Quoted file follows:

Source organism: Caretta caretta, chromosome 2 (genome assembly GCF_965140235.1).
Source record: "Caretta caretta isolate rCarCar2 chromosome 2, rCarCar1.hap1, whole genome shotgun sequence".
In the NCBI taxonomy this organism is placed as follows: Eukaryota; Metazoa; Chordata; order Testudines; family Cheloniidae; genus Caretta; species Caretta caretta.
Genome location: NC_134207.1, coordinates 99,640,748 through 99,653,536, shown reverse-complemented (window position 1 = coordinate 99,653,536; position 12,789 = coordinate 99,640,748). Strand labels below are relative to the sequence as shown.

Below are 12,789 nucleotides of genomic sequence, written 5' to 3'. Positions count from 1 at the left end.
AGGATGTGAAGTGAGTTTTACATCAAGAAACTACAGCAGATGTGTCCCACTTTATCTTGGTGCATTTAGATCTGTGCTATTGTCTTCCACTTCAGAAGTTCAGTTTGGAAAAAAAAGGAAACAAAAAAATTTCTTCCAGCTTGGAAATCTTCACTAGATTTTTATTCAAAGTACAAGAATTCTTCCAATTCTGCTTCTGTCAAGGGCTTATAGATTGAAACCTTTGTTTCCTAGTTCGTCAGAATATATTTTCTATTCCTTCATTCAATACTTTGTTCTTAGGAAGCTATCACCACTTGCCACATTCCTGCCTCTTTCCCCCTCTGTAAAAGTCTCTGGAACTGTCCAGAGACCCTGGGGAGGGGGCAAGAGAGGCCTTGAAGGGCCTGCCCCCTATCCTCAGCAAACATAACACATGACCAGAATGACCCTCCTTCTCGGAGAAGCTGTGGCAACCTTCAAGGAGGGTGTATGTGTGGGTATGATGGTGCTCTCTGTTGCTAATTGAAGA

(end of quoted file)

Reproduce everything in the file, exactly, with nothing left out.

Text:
Source organism: Caretta caretta, chromosome 2 (genome assembly GCF_965140235.1).
Source record: "Caretta caretta isolate rCarCar2 chromosome 2, rCarCar1.hap1, whole genome shotgun sequence".
In the NCBI taxonomy this organism is placed as follows: Eukaryota; Metazoa; Chordata; order Testudines; family Cheloniidae; genus Caretta; species Caretta caretta.
Genome location: NC_134207.1, coordinates 99,640,748 through 99,653,536, shown reverse-complemented (window position 1 = coordinate 99,653,536; position 12,789 = coordinate 99,640,748). Strand labels below are relative to the sequence as shown.

Below are 12,789 nucleotides of genomic sequence, written 5' to 3'. Positions count from 1 at the left end.
AGGATGTGAAGTGAGTTTTACATCAAGAAACTACAGCAGATGTGTCCCACTTTATCTTGGTGCATTTAGATCTGTGCTATTGTCTTCCACTTCAGAAGTTCAGTTTGGAAAAAAAAGGAAACAAAAAAATTTCTTCCAGCTTGGAAATCTTCACTAGATTTTTATTCAAAGTACAAGAATTCTTCCAATTCTGCTTCTGTCAAGGGCTTATAGATTGAAACCTTTGTTTCCTAGTTCGTCAGAATATATTTTCTATTCCTTCATTCAATACTTTGTTCTTAGGAAGCTATCACCACTTGCCACATTCCTGCCTCTTTCCCCCTCTGTAAAAGTCTCTGGAACTGTCCAGAGACCCTGGGGAGGGGGCAAGAGAGGCCTTGAAGGGCCTGCCCCCTATCCTCAGCAAACATAACACATGACCAGAATGACCCTCCTTCTCGGAGAAGCTGTGGCAACCTTCAAGGAGGGTGTATGTGTGGGTATGATGGTGCTCTCTGTTGCTAATTGAAGA